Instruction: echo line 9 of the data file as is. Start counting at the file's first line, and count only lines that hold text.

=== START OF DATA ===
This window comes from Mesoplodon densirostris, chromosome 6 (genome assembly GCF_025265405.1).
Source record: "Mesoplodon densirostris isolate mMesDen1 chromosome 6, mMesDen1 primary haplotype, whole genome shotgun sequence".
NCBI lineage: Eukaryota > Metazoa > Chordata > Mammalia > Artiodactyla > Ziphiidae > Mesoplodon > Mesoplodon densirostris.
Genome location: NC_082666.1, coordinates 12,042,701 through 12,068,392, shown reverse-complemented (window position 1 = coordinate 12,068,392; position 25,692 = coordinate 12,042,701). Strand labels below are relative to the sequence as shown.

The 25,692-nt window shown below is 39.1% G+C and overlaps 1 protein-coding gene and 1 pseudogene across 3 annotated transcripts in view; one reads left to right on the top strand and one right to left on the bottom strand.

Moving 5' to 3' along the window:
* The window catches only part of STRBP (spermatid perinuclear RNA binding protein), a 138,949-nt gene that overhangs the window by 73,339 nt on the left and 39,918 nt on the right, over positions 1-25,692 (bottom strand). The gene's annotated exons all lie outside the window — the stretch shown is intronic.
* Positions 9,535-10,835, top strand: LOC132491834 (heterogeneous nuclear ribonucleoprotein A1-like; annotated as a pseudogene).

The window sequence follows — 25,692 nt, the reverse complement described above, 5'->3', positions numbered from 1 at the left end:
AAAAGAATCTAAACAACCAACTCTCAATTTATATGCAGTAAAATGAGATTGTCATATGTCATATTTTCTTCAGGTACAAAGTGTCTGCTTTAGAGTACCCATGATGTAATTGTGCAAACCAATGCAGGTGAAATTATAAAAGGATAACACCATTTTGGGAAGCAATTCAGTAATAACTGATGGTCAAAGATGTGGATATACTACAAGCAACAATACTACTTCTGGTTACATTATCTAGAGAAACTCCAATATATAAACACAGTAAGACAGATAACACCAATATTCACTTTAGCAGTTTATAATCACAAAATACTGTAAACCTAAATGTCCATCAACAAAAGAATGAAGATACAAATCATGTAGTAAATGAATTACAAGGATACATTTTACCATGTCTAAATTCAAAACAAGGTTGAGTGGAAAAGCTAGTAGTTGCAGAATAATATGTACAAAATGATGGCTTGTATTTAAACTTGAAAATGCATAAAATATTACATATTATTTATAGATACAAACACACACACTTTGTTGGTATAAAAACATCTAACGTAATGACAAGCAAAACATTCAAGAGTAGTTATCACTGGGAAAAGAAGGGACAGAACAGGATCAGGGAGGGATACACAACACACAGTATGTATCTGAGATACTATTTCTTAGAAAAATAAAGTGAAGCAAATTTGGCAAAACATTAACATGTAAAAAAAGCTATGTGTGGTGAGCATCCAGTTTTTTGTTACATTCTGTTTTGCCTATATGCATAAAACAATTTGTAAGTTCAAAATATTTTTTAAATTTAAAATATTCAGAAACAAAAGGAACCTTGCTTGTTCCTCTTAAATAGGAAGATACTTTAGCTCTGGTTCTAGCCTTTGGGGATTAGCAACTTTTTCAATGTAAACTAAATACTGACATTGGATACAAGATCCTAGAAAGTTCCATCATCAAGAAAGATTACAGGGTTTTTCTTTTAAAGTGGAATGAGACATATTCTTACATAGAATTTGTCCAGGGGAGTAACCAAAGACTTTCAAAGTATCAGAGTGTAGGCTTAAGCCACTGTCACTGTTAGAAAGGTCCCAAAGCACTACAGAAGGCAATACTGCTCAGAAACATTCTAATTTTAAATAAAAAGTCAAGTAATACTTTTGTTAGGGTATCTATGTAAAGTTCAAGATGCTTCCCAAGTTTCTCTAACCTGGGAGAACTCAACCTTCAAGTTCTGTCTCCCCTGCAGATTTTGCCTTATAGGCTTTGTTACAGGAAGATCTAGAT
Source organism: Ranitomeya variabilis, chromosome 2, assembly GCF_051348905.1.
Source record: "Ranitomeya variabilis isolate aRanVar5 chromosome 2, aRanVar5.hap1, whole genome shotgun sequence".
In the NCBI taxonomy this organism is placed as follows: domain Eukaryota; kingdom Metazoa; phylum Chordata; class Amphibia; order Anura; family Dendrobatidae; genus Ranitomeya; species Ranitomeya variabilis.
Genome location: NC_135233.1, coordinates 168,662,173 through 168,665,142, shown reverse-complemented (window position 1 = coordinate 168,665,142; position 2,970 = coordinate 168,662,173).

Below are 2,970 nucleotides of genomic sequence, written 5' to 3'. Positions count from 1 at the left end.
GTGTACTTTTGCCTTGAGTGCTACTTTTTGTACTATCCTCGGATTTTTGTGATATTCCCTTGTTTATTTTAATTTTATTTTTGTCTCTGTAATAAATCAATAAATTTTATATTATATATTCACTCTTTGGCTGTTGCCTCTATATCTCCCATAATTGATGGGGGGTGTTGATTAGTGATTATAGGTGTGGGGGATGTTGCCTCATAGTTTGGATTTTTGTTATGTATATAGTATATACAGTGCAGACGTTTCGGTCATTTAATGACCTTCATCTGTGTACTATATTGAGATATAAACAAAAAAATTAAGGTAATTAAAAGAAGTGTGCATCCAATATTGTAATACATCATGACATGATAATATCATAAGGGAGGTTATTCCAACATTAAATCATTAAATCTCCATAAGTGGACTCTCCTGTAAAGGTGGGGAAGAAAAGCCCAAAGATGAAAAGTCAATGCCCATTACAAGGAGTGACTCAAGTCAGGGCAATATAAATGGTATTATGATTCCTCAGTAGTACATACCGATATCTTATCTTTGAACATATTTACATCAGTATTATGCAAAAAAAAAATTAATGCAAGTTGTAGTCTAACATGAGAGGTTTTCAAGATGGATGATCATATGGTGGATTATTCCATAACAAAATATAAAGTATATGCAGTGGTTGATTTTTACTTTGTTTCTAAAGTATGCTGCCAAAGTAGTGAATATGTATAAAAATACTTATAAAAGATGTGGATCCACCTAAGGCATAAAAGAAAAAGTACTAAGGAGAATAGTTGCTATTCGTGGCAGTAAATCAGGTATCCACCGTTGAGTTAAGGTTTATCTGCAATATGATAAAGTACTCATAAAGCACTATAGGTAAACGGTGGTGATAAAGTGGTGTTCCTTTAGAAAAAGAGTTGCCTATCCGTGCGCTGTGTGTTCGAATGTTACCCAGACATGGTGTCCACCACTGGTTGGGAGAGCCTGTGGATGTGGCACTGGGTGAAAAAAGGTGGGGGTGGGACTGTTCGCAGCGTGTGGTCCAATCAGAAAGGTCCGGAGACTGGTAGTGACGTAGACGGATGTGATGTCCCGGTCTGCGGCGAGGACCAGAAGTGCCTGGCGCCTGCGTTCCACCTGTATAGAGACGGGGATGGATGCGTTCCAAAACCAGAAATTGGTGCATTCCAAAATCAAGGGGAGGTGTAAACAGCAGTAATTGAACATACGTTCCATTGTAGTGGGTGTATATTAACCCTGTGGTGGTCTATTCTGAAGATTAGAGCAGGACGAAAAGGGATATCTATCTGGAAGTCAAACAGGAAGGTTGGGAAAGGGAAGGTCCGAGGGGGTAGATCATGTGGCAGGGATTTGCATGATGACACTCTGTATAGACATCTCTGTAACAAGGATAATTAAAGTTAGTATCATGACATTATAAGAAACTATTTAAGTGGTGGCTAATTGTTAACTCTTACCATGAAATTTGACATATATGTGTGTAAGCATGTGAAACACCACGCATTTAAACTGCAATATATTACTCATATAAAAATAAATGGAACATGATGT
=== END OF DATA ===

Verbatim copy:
The window sequence follows — 25,692 nt, the reverse complement described above, 5'->3', positions numbered from 1 at the left end: